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07.10.2005 General News

Journalists cautioned against fanning socio-political conflicts

By GNA
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Accra, Oct. 7, GNA - Journalists have been warned against the tendency to fan socio-political conflicts in their zeal to sensationalise their stories "in the name of scoops". "While informing, educating and entertaining society, journalists must warn of dangers ahead but must guard against tilting the scale of national equilibrium," Ms Shirley Ayorkor Botchwey, Deputy Minister of Information, said in Accra on Friday.

The Deputy Minister, who was inaugurating the Communicators Club of the African Institute of Journalism and Communications (AIJC), reminded journalists that by the ethics of their profession, they were required as gatekeepers, to be neutral in their presentation of facts. "The abiding principle guiding any reportage should be the promotion of national stability," she said.

Ms Botchwey said although the Government had promoted freedom of speech to ensure that journalists were given an open field, "the freedom to publish and be damned comes with a responsibility". She said the printed or spoken word could build or destroy depending on the content of the message.

The Deputy Minister observed that a journalist worth his or her training and experience would not publish the raw message just because he must do his work.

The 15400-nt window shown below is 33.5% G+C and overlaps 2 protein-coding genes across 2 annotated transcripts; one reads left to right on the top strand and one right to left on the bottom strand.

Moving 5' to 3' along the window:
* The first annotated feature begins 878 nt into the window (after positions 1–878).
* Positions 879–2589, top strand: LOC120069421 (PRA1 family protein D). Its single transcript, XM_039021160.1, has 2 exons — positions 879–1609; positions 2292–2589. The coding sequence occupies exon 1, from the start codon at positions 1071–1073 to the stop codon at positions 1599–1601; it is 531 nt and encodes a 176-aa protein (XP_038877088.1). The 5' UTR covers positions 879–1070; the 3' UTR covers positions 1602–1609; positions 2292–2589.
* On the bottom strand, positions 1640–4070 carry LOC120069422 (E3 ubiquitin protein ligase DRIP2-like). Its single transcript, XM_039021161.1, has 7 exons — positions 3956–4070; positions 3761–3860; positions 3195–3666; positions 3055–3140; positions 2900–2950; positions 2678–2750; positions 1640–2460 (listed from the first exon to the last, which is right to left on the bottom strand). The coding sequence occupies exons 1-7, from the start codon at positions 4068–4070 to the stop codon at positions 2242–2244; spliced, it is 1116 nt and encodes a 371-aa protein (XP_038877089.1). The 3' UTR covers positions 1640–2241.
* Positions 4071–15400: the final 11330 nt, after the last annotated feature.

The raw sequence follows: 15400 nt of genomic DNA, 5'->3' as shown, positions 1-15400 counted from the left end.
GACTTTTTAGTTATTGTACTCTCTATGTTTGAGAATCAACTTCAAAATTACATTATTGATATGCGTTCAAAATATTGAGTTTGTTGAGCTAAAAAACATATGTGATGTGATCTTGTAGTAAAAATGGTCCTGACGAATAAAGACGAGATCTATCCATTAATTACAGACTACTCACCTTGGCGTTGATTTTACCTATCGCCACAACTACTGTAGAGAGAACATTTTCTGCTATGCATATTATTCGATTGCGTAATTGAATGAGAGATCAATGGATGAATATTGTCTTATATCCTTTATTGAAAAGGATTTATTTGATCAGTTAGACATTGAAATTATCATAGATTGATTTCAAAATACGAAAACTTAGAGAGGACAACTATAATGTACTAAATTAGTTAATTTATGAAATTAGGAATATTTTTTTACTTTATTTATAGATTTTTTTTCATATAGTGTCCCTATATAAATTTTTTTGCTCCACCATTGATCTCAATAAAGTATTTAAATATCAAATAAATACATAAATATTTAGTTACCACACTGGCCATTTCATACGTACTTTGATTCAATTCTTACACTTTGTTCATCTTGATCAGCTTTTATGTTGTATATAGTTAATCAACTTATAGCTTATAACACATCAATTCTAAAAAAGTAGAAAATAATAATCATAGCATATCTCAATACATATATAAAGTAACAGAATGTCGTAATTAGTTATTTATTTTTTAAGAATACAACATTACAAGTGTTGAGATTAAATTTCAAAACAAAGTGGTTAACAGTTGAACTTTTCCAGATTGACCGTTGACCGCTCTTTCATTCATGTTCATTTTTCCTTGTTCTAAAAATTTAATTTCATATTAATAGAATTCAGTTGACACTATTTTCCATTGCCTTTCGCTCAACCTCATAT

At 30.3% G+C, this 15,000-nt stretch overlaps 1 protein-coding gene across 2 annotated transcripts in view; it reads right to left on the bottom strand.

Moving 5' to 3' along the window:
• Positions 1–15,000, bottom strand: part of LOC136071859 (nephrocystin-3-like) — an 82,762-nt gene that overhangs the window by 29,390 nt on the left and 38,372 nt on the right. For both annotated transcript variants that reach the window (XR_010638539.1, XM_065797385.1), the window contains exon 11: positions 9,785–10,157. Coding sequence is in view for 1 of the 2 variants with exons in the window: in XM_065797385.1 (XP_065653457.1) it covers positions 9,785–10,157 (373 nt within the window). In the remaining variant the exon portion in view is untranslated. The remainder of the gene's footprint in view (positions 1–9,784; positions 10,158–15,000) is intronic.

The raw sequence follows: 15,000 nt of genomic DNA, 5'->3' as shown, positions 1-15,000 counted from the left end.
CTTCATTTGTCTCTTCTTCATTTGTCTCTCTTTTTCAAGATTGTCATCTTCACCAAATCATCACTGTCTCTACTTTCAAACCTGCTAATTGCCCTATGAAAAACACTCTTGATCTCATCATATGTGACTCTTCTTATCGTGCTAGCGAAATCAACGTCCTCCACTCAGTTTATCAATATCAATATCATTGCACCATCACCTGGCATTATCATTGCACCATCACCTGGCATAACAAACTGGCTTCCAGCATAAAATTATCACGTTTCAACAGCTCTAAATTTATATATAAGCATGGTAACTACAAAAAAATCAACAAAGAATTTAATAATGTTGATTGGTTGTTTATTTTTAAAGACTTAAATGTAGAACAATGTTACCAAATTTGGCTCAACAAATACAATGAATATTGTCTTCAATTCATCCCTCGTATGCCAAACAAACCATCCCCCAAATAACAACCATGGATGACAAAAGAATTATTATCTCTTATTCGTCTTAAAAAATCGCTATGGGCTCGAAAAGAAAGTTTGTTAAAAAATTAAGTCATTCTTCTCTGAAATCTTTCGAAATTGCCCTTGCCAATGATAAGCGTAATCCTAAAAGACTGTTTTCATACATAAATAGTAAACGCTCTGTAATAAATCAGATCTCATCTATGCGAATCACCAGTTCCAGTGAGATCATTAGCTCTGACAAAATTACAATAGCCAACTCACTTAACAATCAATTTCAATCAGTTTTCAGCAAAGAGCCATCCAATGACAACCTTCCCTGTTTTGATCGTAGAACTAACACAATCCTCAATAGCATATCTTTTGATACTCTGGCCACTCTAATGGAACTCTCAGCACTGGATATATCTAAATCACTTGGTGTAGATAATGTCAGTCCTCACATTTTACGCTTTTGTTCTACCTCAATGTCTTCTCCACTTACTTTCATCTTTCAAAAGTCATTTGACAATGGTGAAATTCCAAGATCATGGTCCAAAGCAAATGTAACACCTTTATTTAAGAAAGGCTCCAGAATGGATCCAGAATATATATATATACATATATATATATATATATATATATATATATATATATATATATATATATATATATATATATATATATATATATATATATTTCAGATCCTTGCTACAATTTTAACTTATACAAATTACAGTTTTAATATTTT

"He should consider the impact the report would have on the people receiving it and whether it would engender peace, harmony and national progress."

She urged journalists never to forget their responsibilities under the development media theory that exhorts them to be vehicles of nation building.

Ms Botchwey stated that since it was necessary for Ghana to embrace Information Communication Technology in order to move with the emerging information society, the Government was committed to deploying ICT within the economy.

She said it was in this regard that the Ministry of Information had come out with a Development Communication Policy (DevCom), aimed at effective communication, which was crucial for the implementation of Government policies and programmes.

"According to the policy, the commitment to democratic governance calls for the adoption of a form of information communication in the country, which decentralises the information system by the public sector."

Mr Christian Dziwornu, President of the Club, said the AIJC sought to be a creative leader in training communication professionals to support socio-economic development and, therefore, the need to form such a Club.

He said communicators should go beyond the routine of gathering and disseminating of information by educating the public to influence attitudes and opinions.

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